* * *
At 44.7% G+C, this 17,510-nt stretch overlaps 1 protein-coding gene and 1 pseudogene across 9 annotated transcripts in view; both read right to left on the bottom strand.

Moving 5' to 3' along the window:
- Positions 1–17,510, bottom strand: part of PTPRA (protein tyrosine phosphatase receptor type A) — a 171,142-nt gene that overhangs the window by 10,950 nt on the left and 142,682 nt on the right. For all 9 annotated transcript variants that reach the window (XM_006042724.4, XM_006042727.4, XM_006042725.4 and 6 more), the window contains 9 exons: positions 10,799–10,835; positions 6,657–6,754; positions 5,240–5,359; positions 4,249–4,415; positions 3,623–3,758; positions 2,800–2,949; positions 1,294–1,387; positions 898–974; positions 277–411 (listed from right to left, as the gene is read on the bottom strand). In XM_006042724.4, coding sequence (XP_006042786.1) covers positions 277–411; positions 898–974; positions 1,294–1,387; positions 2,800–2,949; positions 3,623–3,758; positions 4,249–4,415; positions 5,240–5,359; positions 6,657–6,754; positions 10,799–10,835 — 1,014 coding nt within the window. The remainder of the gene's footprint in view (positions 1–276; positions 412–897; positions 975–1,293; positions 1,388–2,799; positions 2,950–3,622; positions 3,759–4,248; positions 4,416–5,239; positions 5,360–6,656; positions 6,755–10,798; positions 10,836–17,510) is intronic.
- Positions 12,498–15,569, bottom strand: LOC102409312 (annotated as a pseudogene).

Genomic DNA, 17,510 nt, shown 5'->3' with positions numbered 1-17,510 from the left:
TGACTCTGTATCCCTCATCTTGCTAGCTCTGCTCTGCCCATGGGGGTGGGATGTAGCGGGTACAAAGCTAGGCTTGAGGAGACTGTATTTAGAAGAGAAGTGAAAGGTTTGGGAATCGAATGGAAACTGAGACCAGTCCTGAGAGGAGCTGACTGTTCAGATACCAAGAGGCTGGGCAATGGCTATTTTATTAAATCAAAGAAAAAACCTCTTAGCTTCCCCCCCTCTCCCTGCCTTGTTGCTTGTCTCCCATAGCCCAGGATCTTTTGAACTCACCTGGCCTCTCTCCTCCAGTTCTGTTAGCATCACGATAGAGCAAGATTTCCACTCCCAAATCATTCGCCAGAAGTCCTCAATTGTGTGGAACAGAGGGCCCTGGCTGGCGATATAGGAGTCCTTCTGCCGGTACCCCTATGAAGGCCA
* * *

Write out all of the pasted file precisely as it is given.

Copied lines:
At 44.7% G+C, this 17,510-nt stretch overlaps 1 protein-coding gene and 1 pseudogene across 9 annotated transcripts in view; both read right to left on the bottom strand.

Moving 5' to 3' along the window:
- Positions 1–17,510, bottom strand: part of PTPRA (protein tyrosine phosphatase receptor type A) — a 171,142-nt gene that overhangs the window by 10,950 nt on the left and 142,682 nt on the right. For all 9 annotated transcript variants that reach the window (XM_006042724.4, XM_006042727.4, XM_006042725.4 and 6 more), the window contains 9 exons: positions 10,799–10,835; positions 6,657–6,754; positions 5,240–5,359; positions 4,249–4,415; positions 3,623–3,758; positions 2,800–2,949; positions 1,294–1,387; positions 898–974; positions 277–411 (listed from right to left, as the gene is read on the bottom strand). In XM_006042724.4, coding sequence (XP_006042786.1) covers positions 277–411; positions 898–974; positions 1,294–1,387; positions 2,800–2,949; positions 3,623–3,758; positions 4,249–4,415; positions 5,240–5,359; positions 6,657–6,754; positions 10,799–10,835 — 1,014 coding nt within the window. The remainder of the gene's footprint in view (positions 1–276; positions 412–897; positions 975–1,293; positions 1,388–2,799; positions 2,950–3,622; positions 3,759–4,248; positions 4,416–5,239; positions 5,360–6,656; positions 6,755–10,798; positions 10,836–17,510) is intronic.
- Positions 12,498–15,569, bottom strand: LOC102409312 (annotated as a pseudogene).

Genomic DNA, 17,510 nt, shown 5'->3' with positions numbered 1-17,510 from the left:
TGACTCTGTATCCCTCATCTTGCTAGCTCTGCTCTGCCCATGGGGGTGGGATGTAGCGGGTACAAAGCTAGGCTTGAGGAGACTGTATTTAGAAGAGAAGTGAAAGGTTTGGGAATCGAATGGAAACTGAGACCAGTCCTGAGAGGAGCTGACTGTTCAGATACCAAGAGGCTGGGCAATGGCTATTTTATTAAATCAAAGAAAAAACCTCTTAGCTTCCCCCCCTCTCCCTGCCTTGTTGCTTGTCTCCCATAGCCCAGGATCTTTTGAACTCACCTGGCCTCTCTCCTCCAGTTCTGTTAGCATCACGATAGAGCAAGATTTCCACTCCCAAATCATTCGCCAGAAGTCCTCAATTGTGTGGAACAGAGGGCCCTGGCTGGCGATATAGGAGTCCTTCTGCCGGTACCCCTATGAAGGCCA